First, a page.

How would you explain SSL, certificates, and CAs to a layman?

I just spent 30mins trying to explain it to them in a chat (related to Mpngo driver configs and the sslValidatrle flag), they sorta went silent on me so not sure if I explained it or understood the roles/purposes correctly...

One example I used was it prevents a man in the middle attack where your connection gets rerouted to another server. If the CA didn't recognize the cert the new server replies with then it rejects it and prevents the attack.

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    Using words like attack isn't very helpful with a layman
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    @ausername layman = team of devs that are talking SSL certs but I don't think they understand it correctly.

    They're like we're not talking about browsers we're talking about mongo connections and servers... And I'm going wtf is the difference?

    So I guess what I'm looking for is maybe "a non web dev can understand"
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    my example isnt the best but i will try:
    certificates are like envelopes with seals, you cant read a message without breaking the seal. you wouldnt send an wire transfer for your bank on an postcard. its the same principle with electronic transfers, we replaced the sealed envelope with certificates, the only difference is that certificates are better, because there are two keys, ine that can be shared with the world and one private that lies on the server. the clou is that you need only the public key to start the communication with the server.
    but how i know that a certificate for an site is real? every certificate can be signed. every browser has some public certificates saved which are trusted. when you open google, google sends a signed public certificate to the browser. the browser checks the signatures on the certificate and if any of those is trusted. if this test passed goigle can send your page.
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    @stop but all certificates are real. they are just a file that conforms to some technical spec.

    So CA just says "you trust us and based on the signature of the certificate, you can trust them?"

    I know SSH/server-server also needs SSL certs. The purpose of that is to just encrypt communications and establish that both machines know each other?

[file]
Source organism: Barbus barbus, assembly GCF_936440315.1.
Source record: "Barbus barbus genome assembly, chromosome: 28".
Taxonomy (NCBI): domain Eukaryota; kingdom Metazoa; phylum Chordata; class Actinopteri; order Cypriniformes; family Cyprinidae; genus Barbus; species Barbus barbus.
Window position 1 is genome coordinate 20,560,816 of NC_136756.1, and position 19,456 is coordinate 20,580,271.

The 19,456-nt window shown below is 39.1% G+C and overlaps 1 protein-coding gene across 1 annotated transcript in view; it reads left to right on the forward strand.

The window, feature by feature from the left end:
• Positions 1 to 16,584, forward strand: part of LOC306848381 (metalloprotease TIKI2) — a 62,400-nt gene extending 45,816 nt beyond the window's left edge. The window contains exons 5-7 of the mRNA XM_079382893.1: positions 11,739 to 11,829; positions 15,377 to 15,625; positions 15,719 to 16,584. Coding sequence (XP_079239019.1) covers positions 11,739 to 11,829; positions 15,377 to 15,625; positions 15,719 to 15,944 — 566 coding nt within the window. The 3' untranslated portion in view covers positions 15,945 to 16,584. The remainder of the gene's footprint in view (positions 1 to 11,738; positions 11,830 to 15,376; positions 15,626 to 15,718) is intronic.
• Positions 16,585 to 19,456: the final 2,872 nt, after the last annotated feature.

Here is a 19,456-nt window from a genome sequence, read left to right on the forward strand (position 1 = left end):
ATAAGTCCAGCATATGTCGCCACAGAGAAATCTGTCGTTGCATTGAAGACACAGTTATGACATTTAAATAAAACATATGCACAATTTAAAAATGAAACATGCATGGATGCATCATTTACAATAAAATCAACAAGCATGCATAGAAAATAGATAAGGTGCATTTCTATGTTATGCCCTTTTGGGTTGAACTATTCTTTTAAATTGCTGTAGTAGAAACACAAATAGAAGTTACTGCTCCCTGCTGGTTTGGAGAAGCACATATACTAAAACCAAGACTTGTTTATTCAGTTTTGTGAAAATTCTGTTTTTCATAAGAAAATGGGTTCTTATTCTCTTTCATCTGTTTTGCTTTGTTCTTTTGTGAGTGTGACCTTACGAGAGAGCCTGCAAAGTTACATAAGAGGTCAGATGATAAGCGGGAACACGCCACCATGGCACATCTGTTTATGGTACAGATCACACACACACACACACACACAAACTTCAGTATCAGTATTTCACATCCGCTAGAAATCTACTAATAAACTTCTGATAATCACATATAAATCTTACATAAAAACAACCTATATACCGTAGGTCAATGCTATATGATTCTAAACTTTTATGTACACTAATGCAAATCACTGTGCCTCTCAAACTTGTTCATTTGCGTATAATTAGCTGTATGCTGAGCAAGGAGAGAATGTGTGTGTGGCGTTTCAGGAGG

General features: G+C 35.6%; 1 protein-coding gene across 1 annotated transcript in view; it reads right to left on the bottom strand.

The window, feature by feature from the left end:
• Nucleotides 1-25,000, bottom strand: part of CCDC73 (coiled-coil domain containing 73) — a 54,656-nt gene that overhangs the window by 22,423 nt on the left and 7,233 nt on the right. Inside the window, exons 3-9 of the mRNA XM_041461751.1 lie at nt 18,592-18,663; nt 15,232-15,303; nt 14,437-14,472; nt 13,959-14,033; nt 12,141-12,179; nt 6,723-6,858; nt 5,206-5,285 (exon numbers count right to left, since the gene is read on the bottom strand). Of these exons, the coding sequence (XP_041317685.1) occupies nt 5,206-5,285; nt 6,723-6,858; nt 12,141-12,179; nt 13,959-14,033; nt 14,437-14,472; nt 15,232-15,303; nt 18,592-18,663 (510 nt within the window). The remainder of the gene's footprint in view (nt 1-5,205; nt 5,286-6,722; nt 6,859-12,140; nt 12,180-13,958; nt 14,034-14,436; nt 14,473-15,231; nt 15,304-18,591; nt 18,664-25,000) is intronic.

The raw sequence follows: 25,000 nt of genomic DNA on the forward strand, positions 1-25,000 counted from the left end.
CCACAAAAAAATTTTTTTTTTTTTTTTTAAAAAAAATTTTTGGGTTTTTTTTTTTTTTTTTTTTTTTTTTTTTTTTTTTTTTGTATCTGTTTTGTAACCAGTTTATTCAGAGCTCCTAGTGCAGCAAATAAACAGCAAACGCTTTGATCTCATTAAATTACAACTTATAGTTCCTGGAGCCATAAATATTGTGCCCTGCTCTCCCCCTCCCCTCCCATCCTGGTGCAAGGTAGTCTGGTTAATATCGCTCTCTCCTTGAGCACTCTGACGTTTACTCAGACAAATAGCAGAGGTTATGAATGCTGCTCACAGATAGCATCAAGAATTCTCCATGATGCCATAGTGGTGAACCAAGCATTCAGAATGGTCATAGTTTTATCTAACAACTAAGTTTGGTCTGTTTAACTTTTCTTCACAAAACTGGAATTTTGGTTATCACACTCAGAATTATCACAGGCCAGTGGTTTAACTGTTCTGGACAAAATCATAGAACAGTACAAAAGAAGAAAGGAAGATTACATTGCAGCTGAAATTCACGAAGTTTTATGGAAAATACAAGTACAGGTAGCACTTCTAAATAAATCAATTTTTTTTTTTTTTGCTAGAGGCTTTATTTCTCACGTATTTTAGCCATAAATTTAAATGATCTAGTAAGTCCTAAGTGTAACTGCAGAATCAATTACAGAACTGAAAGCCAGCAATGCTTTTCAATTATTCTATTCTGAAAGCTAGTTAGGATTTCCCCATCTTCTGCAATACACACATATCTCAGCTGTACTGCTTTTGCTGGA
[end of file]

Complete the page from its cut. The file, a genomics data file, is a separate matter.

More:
CA is mostly for public service like a DNS? and I guess they're supposed to do their due diligence before issuing someone certificate?
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    You own a special kind of box that you have given to a friend of yours so that he can send you secret objects in it. This box has two keys, one that can "only lock it", and the other that can "only unlock it".

    The key that can "only unlock it" is your "private key" which is yours alone, is with you all the time and you never share it with anyone. The key that can "only lock it" is your "public key" that is always kept along with the box and can be shared with anyone.

    Now consider that you have already supplied your friend with enough number of such empty unlocked boxes beforehand along with your "public key". When your friend decides to send you something confidential, he places the package inside the box and locks it with your "public key" and sends it over to you.

    Since the box can only be opened with your "private key" no third party has access to the contents inside the box.

    In the digital world, this mechanism translates to what's called "encryption". SSL is one such method.
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    @oneinazillion13 thanks so this is the SSL part I understand. But where does the CA come in, in terms of verification?
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    @billgates Consider a scenario where you get pulled over for speeding and the police requests your license and registration to verify your personal info like age and ownership.

    The police puts a fair amount of trust on the info printed on your license and registration as it was released by a government authorized institution. It certifies you as the person you say you are.

    Certifying authorities in the digital world are such trusted sources of information who help you identify someone online.

    You approach a trusted CA to issue you an encrypted 'digital certificate' that cannot be replicated. It certifies you as the person or entity you say you are.

    Other online entities can now consult the CA to check the same.
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    That is a great example of CA trust!
    Anyway, what of everyone could get a passport only because they said that their name is **** **** and that is enough? Would you trust it?
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    @Linux CAs offer you a way for identification. Whether or not you trust them is a matter of judgment on your part. It largely depends on your past experiences.

    Think of it this way, CAs can assure you that A is actually A and B is actually B. There cannot be more than one A or B. They are only concerned with how A and B communicate and not with what they communicate. And as I mentioned earlier, what you choose to communicate or disclose is your own problem.

    P.S : CAs just cannot exist unless people put a certain amount of trust in them.
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